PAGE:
Thoughts must focus on bringing Putin to his senses

The war in Ukraine enters another dark phase with even greater potential for mass extinctions. In his message to the UN Security Council, Secretary of State Simon Coveney attempts to highlight the horror a nation must endure.

New York may be too far from the graves to properly articulate the toll of trauma inflicted on a people by ceaseless atrocities. If eyewitness accounts are to be believed, mere words would not suffice to describe the suffering.

When the Russians pulled out of Kiev’s suburbs, there was general shock at the discovery of 900 civilian bodies. Most of them had been murdered at close range, according to local police.

A Ukrainian resident of Bucha had bullet holes in his calves while “his arms were stretched out at odd angles between wooden slats with nails,” according to a report in theWashington Post.

Mr. Coveney last week became the first foreign minister from a UN Security Council state to visit Kyiv. He gave his word to the Ukrainian people that Ireland’s voice would be heard in the UN and EU as we push for an immediate ceasefire and a negotiated end to the Russian invasion. The key question is, will they listen?

The terrible urgency of finding a way to stem the slaughter and constructing some sort of diversion for it Wladimir Putin performs in the words of the mayor of Mariupol, who claimed that bodies were “laid through the streets”.

He has estimated, in a yet-unverifiable claim, that at least 21,000 civilians died in the Russian siege.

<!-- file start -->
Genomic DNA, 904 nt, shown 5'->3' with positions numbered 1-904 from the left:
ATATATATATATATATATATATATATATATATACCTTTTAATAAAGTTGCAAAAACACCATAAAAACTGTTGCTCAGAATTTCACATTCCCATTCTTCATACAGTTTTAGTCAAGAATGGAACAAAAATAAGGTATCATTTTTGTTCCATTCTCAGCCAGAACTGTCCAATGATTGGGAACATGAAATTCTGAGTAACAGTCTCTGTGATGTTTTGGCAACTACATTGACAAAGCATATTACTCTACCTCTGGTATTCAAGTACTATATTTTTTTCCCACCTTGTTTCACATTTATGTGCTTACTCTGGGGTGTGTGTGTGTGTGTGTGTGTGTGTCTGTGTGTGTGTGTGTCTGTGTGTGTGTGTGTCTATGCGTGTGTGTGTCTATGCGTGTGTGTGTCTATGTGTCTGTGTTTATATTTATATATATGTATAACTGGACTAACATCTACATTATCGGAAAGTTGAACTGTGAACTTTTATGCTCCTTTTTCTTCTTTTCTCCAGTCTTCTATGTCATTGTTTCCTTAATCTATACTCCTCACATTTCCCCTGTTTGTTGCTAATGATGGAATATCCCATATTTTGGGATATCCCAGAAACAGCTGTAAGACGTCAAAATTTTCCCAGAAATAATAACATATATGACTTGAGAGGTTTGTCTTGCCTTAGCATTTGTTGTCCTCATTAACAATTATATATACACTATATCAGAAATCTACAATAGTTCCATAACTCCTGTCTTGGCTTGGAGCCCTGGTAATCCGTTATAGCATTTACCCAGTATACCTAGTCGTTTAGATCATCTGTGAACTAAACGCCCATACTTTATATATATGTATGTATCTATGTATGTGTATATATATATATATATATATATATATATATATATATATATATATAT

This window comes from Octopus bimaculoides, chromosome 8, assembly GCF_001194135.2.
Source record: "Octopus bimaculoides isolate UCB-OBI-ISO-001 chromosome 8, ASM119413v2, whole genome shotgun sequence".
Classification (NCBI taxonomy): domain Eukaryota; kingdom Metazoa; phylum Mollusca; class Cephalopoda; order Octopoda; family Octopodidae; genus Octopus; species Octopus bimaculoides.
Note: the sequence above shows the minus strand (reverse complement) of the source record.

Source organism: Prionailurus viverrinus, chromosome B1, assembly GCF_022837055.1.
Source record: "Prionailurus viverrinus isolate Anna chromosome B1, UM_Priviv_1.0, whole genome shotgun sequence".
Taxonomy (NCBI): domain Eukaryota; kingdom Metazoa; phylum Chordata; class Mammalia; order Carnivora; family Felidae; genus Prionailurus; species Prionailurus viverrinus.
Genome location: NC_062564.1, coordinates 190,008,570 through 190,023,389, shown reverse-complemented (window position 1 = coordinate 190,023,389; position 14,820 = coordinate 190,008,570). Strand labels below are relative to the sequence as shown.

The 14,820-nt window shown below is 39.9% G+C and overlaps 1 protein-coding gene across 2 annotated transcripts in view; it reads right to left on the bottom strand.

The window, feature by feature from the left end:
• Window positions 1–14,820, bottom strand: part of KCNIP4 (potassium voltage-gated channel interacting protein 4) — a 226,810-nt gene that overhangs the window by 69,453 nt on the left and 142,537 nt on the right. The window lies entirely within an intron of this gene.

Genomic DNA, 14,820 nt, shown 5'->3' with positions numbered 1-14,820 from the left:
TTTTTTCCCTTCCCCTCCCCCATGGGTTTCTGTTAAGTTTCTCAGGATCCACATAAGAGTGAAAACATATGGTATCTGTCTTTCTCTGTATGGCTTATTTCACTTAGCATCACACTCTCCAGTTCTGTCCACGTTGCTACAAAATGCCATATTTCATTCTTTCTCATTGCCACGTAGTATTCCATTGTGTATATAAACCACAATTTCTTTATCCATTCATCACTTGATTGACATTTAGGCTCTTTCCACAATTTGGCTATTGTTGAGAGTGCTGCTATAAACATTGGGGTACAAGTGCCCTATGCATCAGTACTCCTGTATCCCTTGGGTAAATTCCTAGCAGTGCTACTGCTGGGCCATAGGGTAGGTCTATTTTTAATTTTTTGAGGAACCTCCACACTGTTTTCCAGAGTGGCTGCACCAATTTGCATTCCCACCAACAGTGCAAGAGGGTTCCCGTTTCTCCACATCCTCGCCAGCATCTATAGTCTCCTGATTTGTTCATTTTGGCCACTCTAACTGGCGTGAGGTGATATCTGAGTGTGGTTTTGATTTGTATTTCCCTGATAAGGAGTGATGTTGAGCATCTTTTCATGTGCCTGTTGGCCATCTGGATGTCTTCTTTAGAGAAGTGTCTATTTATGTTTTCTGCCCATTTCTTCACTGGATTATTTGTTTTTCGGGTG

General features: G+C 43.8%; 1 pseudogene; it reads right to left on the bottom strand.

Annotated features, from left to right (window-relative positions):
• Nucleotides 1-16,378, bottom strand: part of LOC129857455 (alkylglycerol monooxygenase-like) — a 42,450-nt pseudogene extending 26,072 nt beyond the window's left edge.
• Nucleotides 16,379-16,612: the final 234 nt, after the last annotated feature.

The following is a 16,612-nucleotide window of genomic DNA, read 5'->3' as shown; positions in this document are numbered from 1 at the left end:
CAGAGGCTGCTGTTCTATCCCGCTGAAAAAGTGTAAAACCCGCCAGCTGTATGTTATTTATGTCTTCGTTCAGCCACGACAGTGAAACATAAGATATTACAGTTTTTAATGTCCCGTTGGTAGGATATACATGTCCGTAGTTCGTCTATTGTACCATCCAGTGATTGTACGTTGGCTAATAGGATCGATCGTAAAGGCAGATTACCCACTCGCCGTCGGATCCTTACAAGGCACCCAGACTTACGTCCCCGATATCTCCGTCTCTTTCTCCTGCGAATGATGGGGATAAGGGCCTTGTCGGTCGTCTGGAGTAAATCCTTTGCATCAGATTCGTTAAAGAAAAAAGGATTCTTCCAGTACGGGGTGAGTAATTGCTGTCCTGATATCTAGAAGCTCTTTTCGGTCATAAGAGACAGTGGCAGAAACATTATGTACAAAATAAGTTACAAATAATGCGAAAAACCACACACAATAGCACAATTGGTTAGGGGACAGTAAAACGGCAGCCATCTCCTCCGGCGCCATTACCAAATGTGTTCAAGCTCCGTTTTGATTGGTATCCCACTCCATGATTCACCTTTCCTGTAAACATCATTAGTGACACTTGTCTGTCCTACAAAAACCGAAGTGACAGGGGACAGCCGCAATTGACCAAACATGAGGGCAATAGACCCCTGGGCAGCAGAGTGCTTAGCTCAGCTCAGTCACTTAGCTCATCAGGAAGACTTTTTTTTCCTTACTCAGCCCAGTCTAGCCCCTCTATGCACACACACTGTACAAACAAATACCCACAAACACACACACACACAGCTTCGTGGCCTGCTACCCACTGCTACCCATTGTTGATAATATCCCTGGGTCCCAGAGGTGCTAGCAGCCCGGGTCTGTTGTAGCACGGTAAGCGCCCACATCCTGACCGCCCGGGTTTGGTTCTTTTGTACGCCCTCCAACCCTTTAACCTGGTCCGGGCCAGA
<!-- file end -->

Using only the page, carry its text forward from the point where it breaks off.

As Mr. Coveney said, this madness can stop today if Russia agrees to an immediate ceasefire, a withdrawal to pre-February 24 positions (ie before the invasion begins), and a commitment to dialogue.

His fears that renewed attacks will only guarantee more civilian slaughter ring true.

Russia’s armed forces have earned a grisly reputation for both indiscriminate bombing of urban areas and close quarters ferocity.

Signs indicate that the long-awaited offensive to seize Ukraine’s eastern Donbass region has begun. A different kind of fighting than the failed Russian campaign to capture Kiev is likely.

Instead of urban battles, there will be more battles in rural areas, over open terrain, between tank and artillery units. Peasants and villagers will now be on Russia’s ruthless path.

“No matter how many Russian troops are driven there, we will fight,” vowed President Volodymyr Zelenskyy. “We will fight back.”

More than seven weeks after the start of his war, Putin fails. He has recorded thousands of deaths on Russian battlefields and three front-line withdrawals by his military.

He was forced to adopt what is widely seen as “Plan B”. The question of how Putin got it so wrong will occupy future academics.

But today his heart and mind must be focused on the plight of those held prisoner in Ukraine and what needs to be done to make him think. Thoughts must focus on bringing Putin to his senses

Fry Electronics Team

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